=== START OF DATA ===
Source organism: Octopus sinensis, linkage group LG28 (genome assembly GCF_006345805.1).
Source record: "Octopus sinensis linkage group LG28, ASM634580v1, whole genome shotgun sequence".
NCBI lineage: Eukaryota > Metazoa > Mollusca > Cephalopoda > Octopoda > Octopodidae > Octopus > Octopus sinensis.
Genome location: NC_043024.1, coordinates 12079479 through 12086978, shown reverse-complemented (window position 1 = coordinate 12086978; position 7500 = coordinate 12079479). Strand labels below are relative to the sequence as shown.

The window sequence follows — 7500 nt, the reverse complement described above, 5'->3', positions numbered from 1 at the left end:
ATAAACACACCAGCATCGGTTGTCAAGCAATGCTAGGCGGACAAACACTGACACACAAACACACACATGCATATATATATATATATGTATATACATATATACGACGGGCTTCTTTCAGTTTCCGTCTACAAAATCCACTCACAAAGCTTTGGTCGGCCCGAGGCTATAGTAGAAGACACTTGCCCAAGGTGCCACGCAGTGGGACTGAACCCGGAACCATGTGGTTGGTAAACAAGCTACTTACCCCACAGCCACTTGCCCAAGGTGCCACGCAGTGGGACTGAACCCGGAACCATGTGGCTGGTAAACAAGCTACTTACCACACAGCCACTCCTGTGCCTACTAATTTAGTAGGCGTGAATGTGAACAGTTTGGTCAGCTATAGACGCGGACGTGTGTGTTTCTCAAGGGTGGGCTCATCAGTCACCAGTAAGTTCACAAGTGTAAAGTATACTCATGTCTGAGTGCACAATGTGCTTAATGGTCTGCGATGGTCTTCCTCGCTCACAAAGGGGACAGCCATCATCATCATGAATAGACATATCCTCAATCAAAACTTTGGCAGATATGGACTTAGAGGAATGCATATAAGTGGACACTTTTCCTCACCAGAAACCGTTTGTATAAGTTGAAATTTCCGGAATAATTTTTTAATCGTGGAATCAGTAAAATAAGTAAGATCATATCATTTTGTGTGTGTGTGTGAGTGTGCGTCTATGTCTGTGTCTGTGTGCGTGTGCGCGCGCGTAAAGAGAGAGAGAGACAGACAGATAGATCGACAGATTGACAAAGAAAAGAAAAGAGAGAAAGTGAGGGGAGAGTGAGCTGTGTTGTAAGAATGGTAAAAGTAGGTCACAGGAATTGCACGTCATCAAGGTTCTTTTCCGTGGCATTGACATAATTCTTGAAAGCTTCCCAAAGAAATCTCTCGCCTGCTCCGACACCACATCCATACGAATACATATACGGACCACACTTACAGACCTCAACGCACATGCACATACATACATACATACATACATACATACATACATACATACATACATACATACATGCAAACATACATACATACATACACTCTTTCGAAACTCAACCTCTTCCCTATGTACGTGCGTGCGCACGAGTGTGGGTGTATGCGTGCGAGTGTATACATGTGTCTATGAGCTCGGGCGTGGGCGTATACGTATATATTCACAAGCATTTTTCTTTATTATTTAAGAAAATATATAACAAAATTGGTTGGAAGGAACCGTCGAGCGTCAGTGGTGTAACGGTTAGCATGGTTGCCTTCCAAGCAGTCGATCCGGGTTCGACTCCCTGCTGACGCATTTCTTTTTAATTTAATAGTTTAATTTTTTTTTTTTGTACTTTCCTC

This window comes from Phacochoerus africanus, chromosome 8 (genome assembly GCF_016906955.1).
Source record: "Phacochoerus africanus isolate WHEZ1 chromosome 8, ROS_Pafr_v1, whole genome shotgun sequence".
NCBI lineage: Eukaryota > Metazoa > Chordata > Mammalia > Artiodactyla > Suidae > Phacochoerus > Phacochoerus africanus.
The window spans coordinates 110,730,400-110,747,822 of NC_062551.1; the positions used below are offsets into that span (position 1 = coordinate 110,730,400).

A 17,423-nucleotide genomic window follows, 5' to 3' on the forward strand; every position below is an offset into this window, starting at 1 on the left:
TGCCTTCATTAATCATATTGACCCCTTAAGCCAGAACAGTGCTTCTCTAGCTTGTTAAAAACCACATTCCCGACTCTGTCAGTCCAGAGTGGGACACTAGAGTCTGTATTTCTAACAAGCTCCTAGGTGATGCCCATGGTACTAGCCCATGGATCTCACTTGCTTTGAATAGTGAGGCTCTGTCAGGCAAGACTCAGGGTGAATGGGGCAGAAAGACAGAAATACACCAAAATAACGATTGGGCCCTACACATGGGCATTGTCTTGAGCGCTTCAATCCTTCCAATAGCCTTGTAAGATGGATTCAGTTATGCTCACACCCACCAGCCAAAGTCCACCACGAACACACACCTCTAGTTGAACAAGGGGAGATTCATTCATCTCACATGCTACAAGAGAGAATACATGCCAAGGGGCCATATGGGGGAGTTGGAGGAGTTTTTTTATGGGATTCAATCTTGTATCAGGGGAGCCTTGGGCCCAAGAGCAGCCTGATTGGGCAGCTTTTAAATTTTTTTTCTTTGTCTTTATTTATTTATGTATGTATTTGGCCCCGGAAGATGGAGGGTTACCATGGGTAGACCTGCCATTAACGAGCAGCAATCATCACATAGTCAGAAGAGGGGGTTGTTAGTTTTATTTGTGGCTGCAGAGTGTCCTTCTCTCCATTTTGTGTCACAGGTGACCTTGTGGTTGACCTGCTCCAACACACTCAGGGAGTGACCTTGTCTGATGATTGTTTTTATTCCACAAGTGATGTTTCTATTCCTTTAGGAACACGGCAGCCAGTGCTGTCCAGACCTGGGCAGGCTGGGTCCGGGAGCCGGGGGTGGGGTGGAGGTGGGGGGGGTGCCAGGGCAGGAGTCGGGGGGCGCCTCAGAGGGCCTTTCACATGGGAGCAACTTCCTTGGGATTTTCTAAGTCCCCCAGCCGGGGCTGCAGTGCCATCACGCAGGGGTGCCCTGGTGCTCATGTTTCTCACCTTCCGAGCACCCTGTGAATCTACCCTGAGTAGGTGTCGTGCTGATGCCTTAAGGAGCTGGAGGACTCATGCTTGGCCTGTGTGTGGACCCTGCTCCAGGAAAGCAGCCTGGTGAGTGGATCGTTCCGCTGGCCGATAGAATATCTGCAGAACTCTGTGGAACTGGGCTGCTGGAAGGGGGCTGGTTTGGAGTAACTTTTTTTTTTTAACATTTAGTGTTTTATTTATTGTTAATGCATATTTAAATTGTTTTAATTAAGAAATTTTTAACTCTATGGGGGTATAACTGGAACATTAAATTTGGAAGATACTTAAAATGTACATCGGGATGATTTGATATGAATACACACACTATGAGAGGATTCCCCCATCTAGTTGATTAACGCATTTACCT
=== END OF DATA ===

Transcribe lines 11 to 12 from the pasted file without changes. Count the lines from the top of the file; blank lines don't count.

A 17,423-nucleotide genomic window follows, 5' to 3' on the forward strand; every position below is an offset into this window, starting at 1 on the left:
TGCCTTCATTAATCATATTGACCCCTTAAGCCAGAACAGTGCTTCTCTAGCTTGTTAAAAACCACATTCCCGACTCTGTCAGTCCAGAGTGGGACACTAGAGTCTGTATTTCTAACAAGCTCCTAGGTGATGCCCATGGTACTAGCCCATGGATCTCACTTGCTTTGAATAGTGAGGCTCTGTCAGGCAAGACTCAGGGTGAATGGGGCAGAAAGACAGAAATACACCAAAATAACGATTGGGCCCTACACATGGGCATTGTCTTGAGCGCTTCAATCCTTCCAATAGCCTTGTAAGATGGATTCAGTTATGCTCACACCCACCAGCCAAAGTCCACCACGAACACACACCTCTAGTTGAACAAGGGGAGATTCATTCATCTCACATGCTACAAGAGAGAATACATGCCAAGGGGCCATATGGGGGAGTTGGAGGAGTTTTTTTATGGGATTCAATCTTGTATCAGGGGAGCCTTGGGCCCAAGAGCAGCCTGATTGGGCAGCTTTTAAATTTTTTTTCTTTGTCTTTATTTATTTATGTATGTATTTGGCCCCGGAAGATGGAGGGTTACCATGGGTAGACCTGCCATTAACGAGCAGCAATCATCACATAGTCAGAAGAGGGGGTTGTTAGTTTTATTTGTGGCTGCAGAGTGTCCTTCTCTCCATTTTGTGTCACAGGTGACCTTGTGGTTGACCTGCTCCAACACACTCAGGGAGTGACCTTGTCTGATGATTGTTTTTATTCCACAAGTGATGTTTCTATTCCTTTAGGAACACGGCAGCCAGTGCTGTCCAGACCTGGGCAGGCTGGGTCCGGGAGCCGGGGGTGGGGTGGAGGTGGGGGGGGTGCCAGGGCAGGAGTCGGGGGGCGCCTCAGAGGGCCTTTCACATGGGAGCAACTTCCTTGGGATTTTCTAAGTCCCCCAGCCGGGGCTGCAGTGCCATCACGCAGGGGTGCCCTGGTGCTCATGTTTCTCACCTTCCGAGCACCCTGTGAATCTACCCTGAGTAGGTGTCGTGCTGATGCCTTAAGGAGCTGGAGGACTCATGCTTGGCCTGTGTGTGGACCCTGCTCCAGGAAAGCAGCCTGGTGAGTGGATCGTTCCGCTGGCCGATAGAATATCTGCAGAACTCTGTGGAACTGGGCTGCTGGAAGGGGGCTGGTTTGGAGTAACTTTTTTTTTTTAACATTTAGTGTTTTATTTATTGTTAATGCATATTTAAATTGTTTTAATTAAGAAATTTTTAACTCTATGGGGGTATAACTGGAACATTAAATTTGGAAGATACTTAAAATGTACATCGGGATGATTTGATATGAATACACACACTATGAGAGGATTCCCCCATCTAGTTGATTAACGCATTTACCT